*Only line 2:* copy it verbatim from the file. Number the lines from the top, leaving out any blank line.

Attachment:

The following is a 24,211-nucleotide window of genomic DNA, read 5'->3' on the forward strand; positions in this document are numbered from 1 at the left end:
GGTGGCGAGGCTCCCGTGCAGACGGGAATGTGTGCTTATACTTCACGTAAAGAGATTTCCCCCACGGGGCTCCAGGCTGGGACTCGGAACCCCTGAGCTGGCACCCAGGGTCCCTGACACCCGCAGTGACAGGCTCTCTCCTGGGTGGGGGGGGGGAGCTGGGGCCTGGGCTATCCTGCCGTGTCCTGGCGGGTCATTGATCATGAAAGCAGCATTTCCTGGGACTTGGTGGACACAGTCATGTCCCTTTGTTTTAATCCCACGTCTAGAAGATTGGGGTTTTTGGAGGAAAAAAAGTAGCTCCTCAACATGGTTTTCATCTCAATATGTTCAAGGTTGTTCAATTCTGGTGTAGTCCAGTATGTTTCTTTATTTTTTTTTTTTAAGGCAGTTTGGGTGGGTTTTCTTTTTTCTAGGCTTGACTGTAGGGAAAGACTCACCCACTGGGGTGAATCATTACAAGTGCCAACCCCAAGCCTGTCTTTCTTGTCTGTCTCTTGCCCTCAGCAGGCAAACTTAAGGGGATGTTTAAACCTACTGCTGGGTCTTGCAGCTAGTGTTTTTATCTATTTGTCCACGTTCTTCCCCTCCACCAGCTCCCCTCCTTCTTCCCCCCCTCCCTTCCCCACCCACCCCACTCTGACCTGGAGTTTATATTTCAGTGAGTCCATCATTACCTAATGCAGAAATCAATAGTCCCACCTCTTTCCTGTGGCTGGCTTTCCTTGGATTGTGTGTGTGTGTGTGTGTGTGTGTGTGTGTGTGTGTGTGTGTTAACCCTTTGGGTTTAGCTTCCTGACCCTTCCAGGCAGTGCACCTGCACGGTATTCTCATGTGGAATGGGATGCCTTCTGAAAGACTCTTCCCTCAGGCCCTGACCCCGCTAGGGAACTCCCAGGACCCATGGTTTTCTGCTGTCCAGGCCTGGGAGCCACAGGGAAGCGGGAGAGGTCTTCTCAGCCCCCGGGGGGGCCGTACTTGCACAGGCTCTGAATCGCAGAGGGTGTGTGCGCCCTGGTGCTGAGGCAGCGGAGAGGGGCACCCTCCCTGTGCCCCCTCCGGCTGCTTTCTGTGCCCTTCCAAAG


GGTGGCGAGGCTCCCGTGCAGACGGGAATGTGTGCTTATACTTCACGTAAAGAGATTTCCCCCACGGGGCTCCAGGCTGGGACTCGGAACCCCTGAGCTGGCACCCAGGGTCCCTGACACCCGCAGTGACAGGCTCTCTCCTGGGTGGGGGGGGGGAGCTGGGGCCTGGGCTATCCTGCCGTGTCCTGGCGGGTCATTGATCATGAAAGCAGCATTTCCTGGGACTTGGTGGACACAGTCATGTCCCTTTGTTTTAATCCCACGTCTAGAAGATTGGGGTTTTTGGAGGAAAAAAAGTAGCTCCTCAACATGGTTTTCATCTCAATATGTTCAAGGTTGTTCAATTCTGGTGTAGTCCAGTATGTTTCTTTATTTTTTTTTTTTAAGGCAGTTTGGGTGGGTTTTCTTTTTTCTAGGCTTGACTGTAGGGAAAGACTCACCCACTGGGGTGAATCATTACAAGTGCCAACCCCAAGCCTGTCTTTCTTGTCTGTCTCTTGCCCTCAGCAGGCAAACTTAAGGGGATGTTTAAACCTACTGCTGGGTCTTGCAGCTAGTGTTTTTATCTATTTGTCCACGTTCTTCCCCTCCACCAGCTCCCCTCCTTCTTCCCCCCCTCCCTTCCCCACCCACCCCACTCTGACCTGGAGTTTATATTTCAGTGAGTCCATCATTACCTAATGCAGAAATCAATAGTCCCACCTCTTTCCTGTGGCTGGCTTTCCTTGGATTGTGTGTGTGTGTGTGTGTGTGTGTGTGTGTGTGTGTGTGTGTTAACCCTTTGGGTTTAGCTTCCTGACCCTTCCAGGCAGTGCACCTGCACGGTATTCTCATGTGGAATGGGATGCCTTCTGAAAGACTCTTCCCTCAGGCCCTGACCCCGCTAGGGAACTCCCAGGACCCATGGTTTTCTGCTGTCCAGGCCTGGGAGCCACAGGGAAGCGGGAGAGGTCTTCTCAGCCCCCGGGGGGGCCGTACTTGCACAGGCTCTGAATCGCAGAGGGTGTGTGCGCCCTGGTGCTGAGGCAGCGGAGAGGGGCACCCTCCCTGTGCCCCCTCCGGCTGCTTTCTGTGCCCTTCCAAAG